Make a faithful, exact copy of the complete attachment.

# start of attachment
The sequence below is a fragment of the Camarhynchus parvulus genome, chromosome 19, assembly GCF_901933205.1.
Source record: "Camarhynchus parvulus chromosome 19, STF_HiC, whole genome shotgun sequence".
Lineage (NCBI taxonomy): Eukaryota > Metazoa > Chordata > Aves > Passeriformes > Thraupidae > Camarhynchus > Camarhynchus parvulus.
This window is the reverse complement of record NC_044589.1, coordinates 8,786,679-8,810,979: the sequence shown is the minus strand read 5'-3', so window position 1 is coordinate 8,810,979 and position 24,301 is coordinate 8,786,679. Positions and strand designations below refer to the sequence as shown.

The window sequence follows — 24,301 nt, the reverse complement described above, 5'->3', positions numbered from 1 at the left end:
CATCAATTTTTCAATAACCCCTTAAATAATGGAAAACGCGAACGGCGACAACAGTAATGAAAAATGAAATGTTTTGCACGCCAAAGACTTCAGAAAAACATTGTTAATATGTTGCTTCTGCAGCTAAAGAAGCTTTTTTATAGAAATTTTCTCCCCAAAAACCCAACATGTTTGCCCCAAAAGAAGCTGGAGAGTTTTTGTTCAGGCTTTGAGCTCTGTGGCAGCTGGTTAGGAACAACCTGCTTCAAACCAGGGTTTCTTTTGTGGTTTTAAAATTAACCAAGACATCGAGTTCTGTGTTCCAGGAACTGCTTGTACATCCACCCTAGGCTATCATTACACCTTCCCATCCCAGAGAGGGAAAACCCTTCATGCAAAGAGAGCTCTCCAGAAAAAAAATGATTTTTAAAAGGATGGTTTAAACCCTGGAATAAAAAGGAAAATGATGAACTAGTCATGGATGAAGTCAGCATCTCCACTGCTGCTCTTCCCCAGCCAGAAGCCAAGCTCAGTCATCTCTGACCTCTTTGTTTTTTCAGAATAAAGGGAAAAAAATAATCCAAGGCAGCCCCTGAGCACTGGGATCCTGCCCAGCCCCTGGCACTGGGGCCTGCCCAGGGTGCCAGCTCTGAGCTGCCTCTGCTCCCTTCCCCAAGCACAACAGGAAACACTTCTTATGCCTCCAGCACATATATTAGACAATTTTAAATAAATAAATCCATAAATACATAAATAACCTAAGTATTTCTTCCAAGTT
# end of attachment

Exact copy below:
The sequence below is a fragment of the Camarhynchus parvulus genome, chromosome 19, assembly GCF_901933205.1.
Source record: "Camarhynchus parvulus chromosome 19, STF_HiC, whole genome shotgun sequence".
Lineage (NCBI taxonomy): Eukaryota > Metazoa > Chordata > Aves > Passeriformes > Thraupidae > Camarhynchus > Camarhynchus parvulus.
This window is the reverse complement of record NC_044589.1, coordinates 8,786,679-8,810,979: the sequence shown is the minus strand read 5'-3', so window position 1 is coordinate 8,810,979 and position 24,301 is coordinate 8,786,679. Positions and strand designations below refer to the sequence as shown.

The window sequence follows — 24,301 nt, the reverse complement described above, 5'->3', positions numbered from 1 at the left end:
CATCAATTTTTCAATAACCCCTTAAATAATGGAAAACGCGAACGGCGACAACAGTAATGAAAAATGAAATGTTTTGCACGCCAAAGACTTCAGAAAAACATTGTTAATATGTTGCTTCTGCAGCTAAAGAAGCTTTTTTATAGAAATTTTCTCCCCAAAAACCCAACATGTTTGCCCCAAAAGAAGCTGGAGAGTTTTTGTTCAGGCTTTGAGCTCTGTGGCAGCTGGTTAGGAACAACCTGCTTCAAACCAGGGTTTCTTTTGTGGTTTTAAAATTAACCAAGACATCGAGTTCTGTGTTCCAGGAACTGCTTGTACATCCACCCTAGGCTATCATTACACCTTCCCATCCCAGAGAGGGAAAACCCTTCATGCAAAGAGAGCTCTCCAGAAAAAAAATGATTTTTAAAAGGATGGTTTAAACCCTGGAATAAAAAGGAAAATGATGAACTAGTCATGGATGAAGTCAGCATCTCCACTGCTGCTCTTCCCCAGCCAGAAGCCAAGCTCAGTCATCTCTGACCTCTTTGTTTTTTCAGAATAAAGGGAAAAAAATAATCCAAGGCAGCCCCTGAGCACTGGGATCCTGCCCAGCCCCTGGCACTGGGGCCTGCCCAGGGTGCCAGCTCTGAGCTGCCTCTGCTCCCTTCCCCAAGCACAACAGGAAACACTTCTTATGCCTCCAGCACATATATTAGACAATTTTAAATAAATAAATCCATAAATACATAAATAACCTAAGTATTTCTTCCAAGTT